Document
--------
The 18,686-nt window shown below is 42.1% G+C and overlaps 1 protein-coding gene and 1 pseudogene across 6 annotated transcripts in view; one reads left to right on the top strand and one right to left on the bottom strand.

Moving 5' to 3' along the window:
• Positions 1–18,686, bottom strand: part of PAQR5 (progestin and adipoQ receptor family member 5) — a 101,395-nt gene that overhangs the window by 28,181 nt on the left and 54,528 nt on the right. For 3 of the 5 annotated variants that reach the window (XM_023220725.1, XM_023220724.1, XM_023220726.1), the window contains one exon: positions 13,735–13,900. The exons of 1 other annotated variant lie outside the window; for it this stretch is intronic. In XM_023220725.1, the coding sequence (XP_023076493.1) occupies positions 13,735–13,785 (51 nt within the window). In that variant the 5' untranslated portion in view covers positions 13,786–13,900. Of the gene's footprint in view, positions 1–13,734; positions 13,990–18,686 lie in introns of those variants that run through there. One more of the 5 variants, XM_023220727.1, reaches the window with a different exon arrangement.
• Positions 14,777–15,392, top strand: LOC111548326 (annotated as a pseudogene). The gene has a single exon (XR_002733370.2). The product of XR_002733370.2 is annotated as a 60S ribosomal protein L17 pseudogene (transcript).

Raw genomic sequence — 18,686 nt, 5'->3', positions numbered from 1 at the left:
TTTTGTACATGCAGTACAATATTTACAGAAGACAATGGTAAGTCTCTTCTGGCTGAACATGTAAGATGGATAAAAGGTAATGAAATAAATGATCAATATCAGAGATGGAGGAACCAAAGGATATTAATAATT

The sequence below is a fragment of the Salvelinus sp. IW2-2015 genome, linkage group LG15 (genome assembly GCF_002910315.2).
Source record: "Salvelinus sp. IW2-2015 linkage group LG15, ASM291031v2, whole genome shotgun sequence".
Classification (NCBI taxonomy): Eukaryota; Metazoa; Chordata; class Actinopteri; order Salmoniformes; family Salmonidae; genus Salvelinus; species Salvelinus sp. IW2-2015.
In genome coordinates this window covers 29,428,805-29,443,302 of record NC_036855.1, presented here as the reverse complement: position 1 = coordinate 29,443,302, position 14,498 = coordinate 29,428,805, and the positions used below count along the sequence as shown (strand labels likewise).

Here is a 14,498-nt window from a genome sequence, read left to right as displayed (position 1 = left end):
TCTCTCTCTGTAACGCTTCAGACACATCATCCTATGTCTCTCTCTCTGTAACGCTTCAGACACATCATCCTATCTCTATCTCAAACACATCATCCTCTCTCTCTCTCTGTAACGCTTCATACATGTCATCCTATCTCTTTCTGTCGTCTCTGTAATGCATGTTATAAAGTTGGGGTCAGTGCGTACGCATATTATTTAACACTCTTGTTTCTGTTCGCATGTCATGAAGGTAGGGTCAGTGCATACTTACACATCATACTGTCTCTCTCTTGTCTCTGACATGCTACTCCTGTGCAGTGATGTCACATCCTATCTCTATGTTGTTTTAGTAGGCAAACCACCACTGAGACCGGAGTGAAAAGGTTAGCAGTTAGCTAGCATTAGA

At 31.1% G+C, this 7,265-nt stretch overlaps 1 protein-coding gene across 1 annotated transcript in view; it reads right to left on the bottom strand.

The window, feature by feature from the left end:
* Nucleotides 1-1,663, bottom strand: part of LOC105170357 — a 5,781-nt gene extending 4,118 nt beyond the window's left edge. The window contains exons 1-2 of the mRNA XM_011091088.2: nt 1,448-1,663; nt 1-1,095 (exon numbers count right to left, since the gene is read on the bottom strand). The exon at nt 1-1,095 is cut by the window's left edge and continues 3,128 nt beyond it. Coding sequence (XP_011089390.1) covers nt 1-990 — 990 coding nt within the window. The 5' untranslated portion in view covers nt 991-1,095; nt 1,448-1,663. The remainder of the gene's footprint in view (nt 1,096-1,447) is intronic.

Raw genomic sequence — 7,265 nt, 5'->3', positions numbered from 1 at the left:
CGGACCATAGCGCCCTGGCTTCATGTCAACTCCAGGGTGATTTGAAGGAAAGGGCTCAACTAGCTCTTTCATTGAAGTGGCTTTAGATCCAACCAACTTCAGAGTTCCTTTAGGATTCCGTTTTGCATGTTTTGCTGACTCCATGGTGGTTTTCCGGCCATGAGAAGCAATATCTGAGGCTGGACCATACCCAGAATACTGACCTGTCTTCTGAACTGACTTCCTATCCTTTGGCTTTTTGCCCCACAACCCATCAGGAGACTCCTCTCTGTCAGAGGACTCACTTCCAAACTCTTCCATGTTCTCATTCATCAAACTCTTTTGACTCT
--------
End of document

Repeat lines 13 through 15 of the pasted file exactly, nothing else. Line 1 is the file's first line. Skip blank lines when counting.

At 31.1% G+C, this 7,265-nt stretch overlaps 1 protein-coding gene across 1 annotated transcript in view; it reads right to left on the bottom strand.

The window, feature by feature from the left end:
* Nucleotides 1-1,663, bottom strand: part of LOC105170357 — a 5,781-nt gene extending 4,118 nt beyond the window's left edge. The window contains exons 1-2 of the mRNA XM_011091088.2: nt 1,448-1,663; nt 1-1,095 (exon numbers count right to left, since the gene is read on the bottom strand). The exon at nt 1-1,095 is cut by the window's left edge and continues 3,128 nt beyond it. Coding sequence (XP_011089390.1) covers nt 1-990 — 990 coding nt within the window. The 5' untranslated portion in view covers nt 991-1,095; nt 1,448-1,663. The remainder of the gene's footprint in view (nt 1,096-1,447) is intronic.